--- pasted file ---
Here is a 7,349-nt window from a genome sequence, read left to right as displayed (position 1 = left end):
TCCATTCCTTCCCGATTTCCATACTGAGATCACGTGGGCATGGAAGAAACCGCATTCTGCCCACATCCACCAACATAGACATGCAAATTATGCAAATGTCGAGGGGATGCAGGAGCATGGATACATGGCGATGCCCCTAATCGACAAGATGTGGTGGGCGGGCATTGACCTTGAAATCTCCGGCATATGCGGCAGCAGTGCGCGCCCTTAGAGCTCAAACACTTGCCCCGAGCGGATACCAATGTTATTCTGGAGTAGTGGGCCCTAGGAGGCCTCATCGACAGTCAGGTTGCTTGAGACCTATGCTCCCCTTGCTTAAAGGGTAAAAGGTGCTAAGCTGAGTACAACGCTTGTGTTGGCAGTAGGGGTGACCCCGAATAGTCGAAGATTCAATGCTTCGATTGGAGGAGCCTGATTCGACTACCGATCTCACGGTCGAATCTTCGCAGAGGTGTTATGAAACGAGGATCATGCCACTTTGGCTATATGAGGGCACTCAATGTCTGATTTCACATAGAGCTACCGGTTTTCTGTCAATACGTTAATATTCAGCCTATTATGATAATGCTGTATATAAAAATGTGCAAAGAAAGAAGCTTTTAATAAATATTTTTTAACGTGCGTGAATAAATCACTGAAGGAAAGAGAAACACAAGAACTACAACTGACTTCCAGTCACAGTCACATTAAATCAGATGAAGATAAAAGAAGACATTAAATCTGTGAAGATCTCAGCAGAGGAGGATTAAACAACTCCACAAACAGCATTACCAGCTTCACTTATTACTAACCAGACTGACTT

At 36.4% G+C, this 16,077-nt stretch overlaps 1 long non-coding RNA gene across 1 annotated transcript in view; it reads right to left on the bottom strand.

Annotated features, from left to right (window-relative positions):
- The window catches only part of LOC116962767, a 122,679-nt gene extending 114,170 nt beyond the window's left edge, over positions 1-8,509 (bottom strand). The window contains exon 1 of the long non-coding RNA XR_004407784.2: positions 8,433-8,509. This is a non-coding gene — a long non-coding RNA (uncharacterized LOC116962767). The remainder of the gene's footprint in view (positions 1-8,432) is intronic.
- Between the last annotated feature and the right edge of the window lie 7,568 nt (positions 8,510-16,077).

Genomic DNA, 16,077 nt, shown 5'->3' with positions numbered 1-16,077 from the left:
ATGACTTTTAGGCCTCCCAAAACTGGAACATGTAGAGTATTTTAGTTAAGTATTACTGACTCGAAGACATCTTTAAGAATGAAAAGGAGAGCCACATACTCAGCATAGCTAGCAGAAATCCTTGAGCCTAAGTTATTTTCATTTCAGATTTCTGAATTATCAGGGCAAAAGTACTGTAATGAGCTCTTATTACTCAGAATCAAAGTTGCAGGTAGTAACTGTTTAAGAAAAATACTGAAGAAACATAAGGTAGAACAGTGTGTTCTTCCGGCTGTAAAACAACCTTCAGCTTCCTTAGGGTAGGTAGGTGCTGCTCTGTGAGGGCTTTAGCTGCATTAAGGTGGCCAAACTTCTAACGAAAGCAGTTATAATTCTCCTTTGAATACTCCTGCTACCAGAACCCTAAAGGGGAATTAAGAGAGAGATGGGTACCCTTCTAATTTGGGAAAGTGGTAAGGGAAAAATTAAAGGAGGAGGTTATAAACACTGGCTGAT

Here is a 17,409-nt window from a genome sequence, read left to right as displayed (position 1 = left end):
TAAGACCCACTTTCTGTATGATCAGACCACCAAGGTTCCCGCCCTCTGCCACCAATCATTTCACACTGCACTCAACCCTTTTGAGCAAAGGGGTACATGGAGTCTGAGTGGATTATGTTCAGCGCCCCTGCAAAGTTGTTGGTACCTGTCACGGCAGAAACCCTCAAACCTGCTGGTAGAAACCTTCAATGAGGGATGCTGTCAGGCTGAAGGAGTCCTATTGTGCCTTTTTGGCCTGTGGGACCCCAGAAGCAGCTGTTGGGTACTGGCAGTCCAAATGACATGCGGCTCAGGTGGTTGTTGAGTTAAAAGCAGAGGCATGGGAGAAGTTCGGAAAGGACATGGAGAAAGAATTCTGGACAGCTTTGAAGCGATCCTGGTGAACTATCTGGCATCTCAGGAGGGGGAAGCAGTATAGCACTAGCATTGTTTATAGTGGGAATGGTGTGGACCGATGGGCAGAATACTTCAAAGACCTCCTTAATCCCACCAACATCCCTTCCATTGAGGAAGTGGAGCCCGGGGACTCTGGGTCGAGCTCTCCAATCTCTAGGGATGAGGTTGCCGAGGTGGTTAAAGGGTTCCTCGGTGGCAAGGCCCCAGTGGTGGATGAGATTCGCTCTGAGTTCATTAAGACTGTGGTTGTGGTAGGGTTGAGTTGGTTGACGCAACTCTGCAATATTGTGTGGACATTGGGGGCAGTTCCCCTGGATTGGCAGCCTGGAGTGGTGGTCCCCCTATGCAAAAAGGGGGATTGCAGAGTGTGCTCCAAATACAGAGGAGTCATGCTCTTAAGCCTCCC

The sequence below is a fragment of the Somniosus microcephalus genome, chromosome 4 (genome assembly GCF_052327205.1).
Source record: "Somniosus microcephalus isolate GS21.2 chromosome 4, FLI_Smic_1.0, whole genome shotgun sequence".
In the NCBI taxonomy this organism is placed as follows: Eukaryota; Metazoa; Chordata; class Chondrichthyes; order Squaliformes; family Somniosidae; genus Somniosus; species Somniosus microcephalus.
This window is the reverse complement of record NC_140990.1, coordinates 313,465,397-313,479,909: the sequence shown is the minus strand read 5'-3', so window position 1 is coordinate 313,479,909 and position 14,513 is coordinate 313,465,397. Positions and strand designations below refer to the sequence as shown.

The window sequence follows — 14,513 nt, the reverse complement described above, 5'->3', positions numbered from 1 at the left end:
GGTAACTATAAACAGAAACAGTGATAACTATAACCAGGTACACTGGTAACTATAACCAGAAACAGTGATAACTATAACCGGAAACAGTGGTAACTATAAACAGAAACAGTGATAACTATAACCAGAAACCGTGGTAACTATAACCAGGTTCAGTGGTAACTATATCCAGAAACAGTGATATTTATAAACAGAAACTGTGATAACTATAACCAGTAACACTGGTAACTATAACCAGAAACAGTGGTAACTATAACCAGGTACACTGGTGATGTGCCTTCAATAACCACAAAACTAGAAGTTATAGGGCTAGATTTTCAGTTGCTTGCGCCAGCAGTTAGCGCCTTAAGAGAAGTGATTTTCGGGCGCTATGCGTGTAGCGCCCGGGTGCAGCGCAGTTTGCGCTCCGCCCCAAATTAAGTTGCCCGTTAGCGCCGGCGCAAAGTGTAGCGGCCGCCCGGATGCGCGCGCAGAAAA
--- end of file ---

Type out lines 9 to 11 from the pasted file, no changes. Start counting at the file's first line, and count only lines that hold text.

Here is a 17,409-nt window from a genome sequence, read left to right as displayed (position 1 = left end):
TAAGACCCACTTTCTGTATGATCAGACCACCAAGGTTCCCGCCCTCTGCCACCAATCATTTCACACTGCACTCAACCCTTTTGAGCAAAGGGGTACATGGAGTCTGAGTGGATTATGTTCAGCGCCCCTGCAAAGTTGTTGGTACCTGTCACGGCAGAAACCCTCAAACCTGCTGGTAGAAACCTTCAATGAGGGATGCTGTCAGGCTGAAGGAGTCCTATTGTGCCTTTTTGGCCTGTGGGACCCCAGAAGCAGCTGTTGGGTACTGGCAGTCCAAATGACATGCGGCTCAGGTGGTTGTTGAGTTAAAAGCAGAGGCATGGGAGAAGTTCGGAAAGGACATGGAGAAAGAATTCTGGACAGCTTTGAAGCGATCCTGGTGAACTATCTGGCATCTCAGGAGGGGGAAGCAGTATAGCACTAGCATTGTTTATAGTGGGAATGGTGTGGACCGATGGGCAGAATACTTCAAAGACCTCCTTAATCCCACCAACATCCCTTCCATTGAGGAAGTGGAGCCCGGGGACTCTGGGTCGAGCTCTCCAATCTCTAGGGATGAGGTTGCCGAGGTGGTTAAAGGGTTCCTCGGTGGCAAGGCCCCAGTGGTGGATGAGATTCGCTCTGAGTTCATTAAGACTGTGGTTGTGGTAGGGTTGAGTTGGTTGACGCAACTCTGCAATATTGTGTGGACATTGGGGGCAGTTCCCCTGGATTGGCAGCCTGGAGTGGTGGTCCCCCTATGCAAAAAGGGGGATTGCAGAGTGTGCTCCAAATACAGAGGAGTCATGCTCTTAAGCCTCCC

The sequence below is a fragment of the Somniosus microcephalus genome, chromosome 4 (genome assembly GCF_052327205.1).